Stories of accident victims and other patients dying in the emergency ward due to lack of bed space remains a worrisome phenomenon in Nigeria health care services.
Although government-owned hospitals are known for their ability to deliver affordable and qualitative healthcare services, the “No-Space syndrome” can be said to be a major defect in the management of these hospitals.
Unfortunately, as this trend worsens due to poor emergency services, accident victims, who could have been saved and become worthwhile to the growth of this country, are lost to avoidable deaths on a daily basis.
Among other reasons to this, the attitude of medical practitioners in the face of emergency could also be said to be very appalling. When Healthfacts.ng visited the Lagos University Teaching Hospital (LUTH) on Monday, we met various patients who needed medical assistance loitering the walkways due to one reason or the other.
Speaking to some of these patients, we were able to gather that most patients faced a common issue. They were either faced with the challenge of unavailable bed space or doctors not being available to attend to them.
Speaking on the reason for such scenarios, a patient who preferred to remain anonymous shared his story. He and his dad which he brought had come all the way from Ikorodu with a referral letter to LUTH to receive treatment. He had earlier been diagnosed with a pile and chronic cough.
”I and baba had to come down from Ikorodu as early as 5a.m in other to be attended too on time, but as it seems now (11; 15 a.m) we haven’t even seen any sign of a doctor and we don’t know if we’d be attended to today”
He further stated that this isn’t the first time he’s experiencing such and that he wasn’t even sure if a bed space would be provided after consultation.
The Lagos University Teaching Hospital (LUTH) is a Federal Government owned tertiary health care provider located in Idi-Araba, Surulere Lagos. LUTH employs thousands of workers and they range from the highly specialized consultant doctors to cleaners, and all work in tandem to ensure that the patient has a memorable experience during their treatment and rehabilitation in the hospital.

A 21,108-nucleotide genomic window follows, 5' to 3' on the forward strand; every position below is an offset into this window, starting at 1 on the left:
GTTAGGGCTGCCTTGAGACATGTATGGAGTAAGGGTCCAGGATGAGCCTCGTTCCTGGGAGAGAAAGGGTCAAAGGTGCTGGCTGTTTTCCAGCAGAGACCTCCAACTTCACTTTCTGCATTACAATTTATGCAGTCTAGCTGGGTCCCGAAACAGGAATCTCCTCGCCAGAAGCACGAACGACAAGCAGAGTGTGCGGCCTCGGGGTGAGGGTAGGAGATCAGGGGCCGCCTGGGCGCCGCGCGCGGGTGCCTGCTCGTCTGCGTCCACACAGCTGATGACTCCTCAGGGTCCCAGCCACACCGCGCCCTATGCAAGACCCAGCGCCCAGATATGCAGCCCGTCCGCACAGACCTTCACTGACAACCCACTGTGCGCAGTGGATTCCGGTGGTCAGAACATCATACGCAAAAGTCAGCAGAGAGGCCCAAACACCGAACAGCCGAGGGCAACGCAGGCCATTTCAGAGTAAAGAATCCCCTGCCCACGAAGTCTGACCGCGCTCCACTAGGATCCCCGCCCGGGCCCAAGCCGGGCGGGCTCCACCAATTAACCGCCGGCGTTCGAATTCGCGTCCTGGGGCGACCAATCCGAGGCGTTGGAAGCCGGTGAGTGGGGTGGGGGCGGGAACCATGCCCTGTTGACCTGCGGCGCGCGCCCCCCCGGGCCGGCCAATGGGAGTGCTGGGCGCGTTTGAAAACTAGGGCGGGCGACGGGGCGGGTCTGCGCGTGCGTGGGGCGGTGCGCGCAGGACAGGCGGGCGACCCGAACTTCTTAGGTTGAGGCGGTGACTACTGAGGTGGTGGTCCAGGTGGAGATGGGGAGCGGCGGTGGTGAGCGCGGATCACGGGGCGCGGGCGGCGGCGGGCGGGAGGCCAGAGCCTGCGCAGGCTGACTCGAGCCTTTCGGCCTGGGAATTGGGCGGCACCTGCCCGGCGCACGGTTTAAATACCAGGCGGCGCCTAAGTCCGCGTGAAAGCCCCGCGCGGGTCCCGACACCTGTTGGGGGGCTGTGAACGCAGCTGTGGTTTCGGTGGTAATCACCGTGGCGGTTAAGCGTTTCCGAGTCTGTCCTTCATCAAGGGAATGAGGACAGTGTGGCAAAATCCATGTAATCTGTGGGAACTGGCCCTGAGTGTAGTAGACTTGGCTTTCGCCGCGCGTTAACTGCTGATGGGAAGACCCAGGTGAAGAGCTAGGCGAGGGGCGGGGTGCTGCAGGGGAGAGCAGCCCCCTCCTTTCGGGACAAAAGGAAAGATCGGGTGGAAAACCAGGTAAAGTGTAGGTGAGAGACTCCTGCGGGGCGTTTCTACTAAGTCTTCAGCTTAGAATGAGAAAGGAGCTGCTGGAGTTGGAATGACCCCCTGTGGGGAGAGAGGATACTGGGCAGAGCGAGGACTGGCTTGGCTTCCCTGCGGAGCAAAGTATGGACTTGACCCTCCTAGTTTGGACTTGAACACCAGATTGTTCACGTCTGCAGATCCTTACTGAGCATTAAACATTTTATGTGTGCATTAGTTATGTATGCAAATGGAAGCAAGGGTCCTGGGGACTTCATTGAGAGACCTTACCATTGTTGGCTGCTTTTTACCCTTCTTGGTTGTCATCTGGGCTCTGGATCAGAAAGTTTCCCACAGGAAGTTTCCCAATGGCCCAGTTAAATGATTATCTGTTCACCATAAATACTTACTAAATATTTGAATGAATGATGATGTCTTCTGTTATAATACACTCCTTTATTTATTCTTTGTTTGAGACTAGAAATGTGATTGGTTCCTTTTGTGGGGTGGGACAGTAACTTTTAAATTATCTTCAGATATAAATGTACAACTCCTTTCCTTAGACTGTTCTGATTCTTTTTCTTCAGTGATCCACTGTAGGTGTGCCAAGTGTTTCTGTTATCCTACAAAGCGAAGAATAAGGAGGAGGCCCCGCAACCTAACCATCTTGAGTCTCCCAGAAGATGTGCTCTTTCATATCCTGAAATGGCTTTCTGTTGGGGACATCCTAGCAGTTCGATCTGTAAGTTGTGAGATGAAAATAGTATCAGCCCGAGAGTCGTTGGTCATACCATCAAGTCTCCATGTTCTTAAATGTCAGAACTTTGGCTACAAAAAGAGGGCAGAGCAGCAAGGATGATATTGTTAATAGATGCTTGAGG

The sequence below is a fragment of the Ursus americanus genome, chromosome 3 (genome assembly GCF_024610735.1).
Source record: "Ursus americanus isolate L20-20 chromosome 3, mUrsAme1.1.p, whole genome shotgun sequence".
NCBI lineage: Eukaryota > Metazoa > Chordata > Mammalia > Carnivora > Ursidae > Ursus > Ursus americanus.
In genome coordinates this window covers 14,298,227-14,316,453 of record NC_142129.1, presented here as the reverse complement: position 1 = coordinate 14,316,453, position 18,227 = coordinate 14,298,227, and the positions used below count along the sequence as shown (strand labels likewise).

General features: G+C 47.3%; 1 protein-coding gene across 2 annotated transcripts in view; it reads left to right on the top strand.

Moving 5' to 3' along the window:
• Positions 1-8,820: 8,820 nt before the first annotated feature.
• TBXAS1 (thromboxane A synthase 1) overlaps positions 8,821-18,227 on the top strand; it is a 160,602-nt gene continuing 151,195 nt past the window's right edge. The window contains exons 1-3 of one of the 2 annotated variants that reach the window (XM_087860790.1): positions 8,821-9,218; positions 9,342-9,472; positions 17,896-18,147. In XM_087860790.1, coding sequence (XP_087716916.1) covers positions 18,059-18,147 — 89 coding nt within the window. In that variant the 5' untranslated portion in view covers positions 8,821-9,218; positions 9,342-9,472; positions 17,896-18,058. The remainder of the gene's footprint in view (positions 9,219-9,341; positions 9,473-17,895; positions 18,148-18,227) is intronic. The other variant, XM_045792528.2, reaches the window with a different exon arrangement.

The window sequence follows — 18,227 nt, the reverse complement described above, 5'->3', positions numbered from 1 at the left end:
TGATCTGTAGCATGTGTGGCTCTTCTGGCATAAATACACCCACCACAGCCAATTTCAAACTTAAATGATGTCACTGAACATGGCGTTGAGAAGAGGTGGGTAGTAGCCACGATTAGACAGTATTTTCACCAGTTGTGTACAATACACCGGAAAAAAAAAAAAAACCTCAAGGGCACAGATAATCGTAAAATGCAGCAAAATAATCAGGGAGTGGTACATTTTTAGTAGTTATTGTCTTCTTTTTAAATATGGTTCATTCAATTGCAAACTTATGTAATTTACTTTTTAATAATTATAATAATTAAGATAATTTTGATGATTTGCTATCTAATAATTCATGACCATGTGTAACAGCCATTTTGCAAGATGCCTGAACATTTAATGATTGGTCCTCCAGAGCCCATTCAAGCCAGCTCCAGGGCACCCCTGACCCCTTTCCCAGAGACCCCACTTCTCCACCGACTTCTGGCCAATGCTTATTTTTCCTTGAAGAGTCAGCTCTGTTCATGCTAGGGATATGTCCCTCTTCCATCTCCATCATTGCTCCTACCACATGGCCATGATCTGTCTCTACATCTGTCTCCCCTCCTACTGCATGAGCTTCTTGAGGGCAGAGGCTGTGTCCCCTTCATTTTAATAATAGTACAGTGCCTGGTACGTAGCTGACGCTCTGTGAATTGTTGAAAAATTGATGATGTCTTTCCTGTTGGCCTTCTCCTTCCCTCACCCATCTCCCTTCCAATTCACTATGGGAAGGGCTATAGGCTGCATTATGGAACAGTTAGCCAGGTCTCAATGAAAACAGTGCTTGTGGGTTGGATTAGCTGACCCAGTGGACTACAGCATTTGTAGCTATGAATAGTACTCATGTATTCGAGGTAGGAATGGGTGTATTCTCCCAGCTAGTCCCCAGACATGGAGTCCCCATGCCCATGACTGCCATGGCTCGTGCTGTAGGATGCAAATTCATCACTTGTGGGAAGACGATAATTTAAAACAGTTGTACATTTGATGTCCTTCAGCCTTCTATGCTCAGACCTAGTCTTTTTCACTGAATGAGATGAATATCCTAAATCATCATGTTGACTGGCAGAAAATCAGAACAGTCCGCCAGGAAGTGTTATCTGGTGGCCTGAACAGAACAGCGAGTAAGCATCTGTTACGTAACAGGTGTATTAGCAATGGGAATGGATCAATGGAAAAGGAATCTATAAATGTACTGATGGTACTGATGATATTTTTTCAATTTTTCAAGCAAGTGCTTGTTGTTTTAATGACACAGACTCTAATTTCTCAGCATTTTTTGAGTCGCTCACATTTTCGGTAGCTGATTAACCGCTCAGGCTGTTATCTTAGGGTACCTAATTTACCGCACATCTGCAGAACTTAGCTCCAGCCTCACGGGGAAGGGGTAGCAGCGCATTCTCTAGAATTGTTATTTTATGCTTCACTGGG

For some, the belief isn’t entirely unfounded as LUTH currently boasts, by a wide margin, of the highest amount of specialist doctors in any Nigerian hospital and thus patients are guaranteed knowledgeable professionals in their search for resolution of specific illnesses. Others believe LUTH to be the devil’s own receptacle, hence the saying; “You only go to LUTH for treatment when you are ready to die”.
To the average observer of the Accident and Emergency department of LUTH, which is often the main point of entry into the hospital, there appears to be an awful amount of death going on as every other half-hour, you see a corpse getting wheeled out and all you see is either the bustle of the relatives of those hanging on to life by a thread or the sorrow of relatives who have just lost a loved one.
The truth about any hospital is that not all the patients that come in are going to leave alive and what every hospital does is to maximize the chances of survival of their patient. However, the issue seems to be on a high side with state-owned hospitals. It almost seems as if the government hasn’t been carrying out their duties in this sector.
All of these have left Nigerians asking various questions.
What is the government doing about this?
Do we Have a Minister of Health in Nigeria?
Where is Nigeria’s Money Going to?
Is the Health Sector Not important?
When are they calling off their strike?
Isn’t this Affecting patients?
Please, these questions deserve answers!